Bloodride – Idiocracy
Like most thrash, the appeal tends to lean towards the groove of the riffs, and tracks like ‘Rapid Fire’ and ‘Stranger Roots’ do just that. Not quite speed thrash but also not the slow mid paced thumpers that a band like Slayer would put out, Bloodride deliver some strong chops that will garner attention. At the same time, a lot of these chops and riffs may tend to sound the same after a while once one is halfway through the album, so there is a slight pitfall there. However, those who are well versed in thrash know this is what to expect, and thankfully the group does a good job at churning out plenty of solid groove such as the chugging ‘Preaching to the Choir’ which mixes riffs with a doomy vibe and wailing solos for something that kicks things up a notch above the average thrash piece heard from the late 80s and 90s.
Vocally, the group avoids the high pitched shout or bark and aims for more of a throaty snarl much in the vein of Testament. Adding in a sort of gang vocal style during the chorus such as on ‘Fleshless’ the faster tracks almost feel more like a bit of a death metal approach mixed with the thrash. This is a solid approach with the fact that along with the riffs, the vocals are also very approachable. Sometimes when hearing the higher pitched shrieks in thrash when looking back on groups like Exodus or Megadeth, a lot of people tend to say ‘hey the riffs grab me, but the vocals just don’t do it…’ Here Bloodride do their best to bring the best of both aspects of thrash to satisfy their audience. On the downside, after a while the music tends to blend together, especially due to the riffing such as with the song structure comparison of ‘Fleshless’ and then three tracks later with ‘Limited.’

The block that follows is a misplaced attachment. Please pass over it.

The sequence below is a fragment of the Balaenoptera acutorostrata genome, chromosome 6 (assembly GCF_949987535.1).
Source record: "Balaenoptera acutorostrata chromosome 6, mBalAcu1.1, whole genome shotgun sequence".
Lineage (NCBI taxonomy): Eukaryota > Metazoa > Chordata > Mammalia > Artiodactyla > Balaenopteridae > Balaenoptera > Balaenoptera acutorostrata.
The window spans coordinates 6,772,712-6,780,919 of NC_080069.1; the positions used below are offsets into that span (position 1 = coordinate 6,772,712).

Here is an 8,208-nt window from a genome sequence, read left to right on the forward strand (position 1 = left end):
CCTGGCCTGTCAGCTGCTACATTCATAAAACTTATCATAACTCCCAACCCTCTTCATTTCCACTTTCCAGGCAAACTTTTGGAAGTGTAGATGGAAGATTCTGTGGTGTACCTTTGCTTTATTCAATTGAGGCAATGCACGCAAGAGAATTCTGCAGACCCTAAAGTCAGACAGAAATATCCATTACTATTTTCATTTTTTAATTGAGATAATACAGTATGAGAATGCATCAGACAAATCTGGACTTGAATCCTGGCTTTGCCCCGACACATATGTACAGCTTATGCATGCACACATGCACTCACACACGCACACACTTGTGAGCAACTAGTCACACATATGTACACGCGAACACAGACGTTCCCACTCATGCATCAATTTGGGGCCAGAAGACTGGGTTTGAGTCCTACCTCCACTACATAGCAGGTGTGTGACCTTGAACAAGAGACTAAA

It takes some subtle hints but Bloodride don’t quite wreck things with their tendency to makes songs sound the same. The track ‘Zombie Walk’ pulls a bit of Metallica rock influence from an album like “Death Magnetic” and despite being not the strongest track on the album (that one goes to ‘Inviting Darkness’ for its excellent riffing) its change in tone and somewhat more laid back approach versus the biting crunch of a lot of the other tracks is nice shift in pace. Not to go out on a slightly soft note, the closing ‘Cast Out…’ brings things back to true thrash form, hitting hard with the riffs and especially the drumming. While the faster tracks tend to whip by quicker than the mid paced ones, they are certainly pit starters and are not short of any energy.
As a whole, “Idiocracy” does nothing really new for those who know of Bloodride. Newer fans will still find it appealing with its crunching groove and more approachable vocals and will also appreciate that it is not another direct Metallica or Slayer rip off. Biting in tone and lyrics though note quite jabbing fingers in a political direction, there is some commentary on social ills and the state of the world with its selfishness, so those who spin this album might find its message somewhat interesting among the enjoyable riffs.
3 / 5 STARS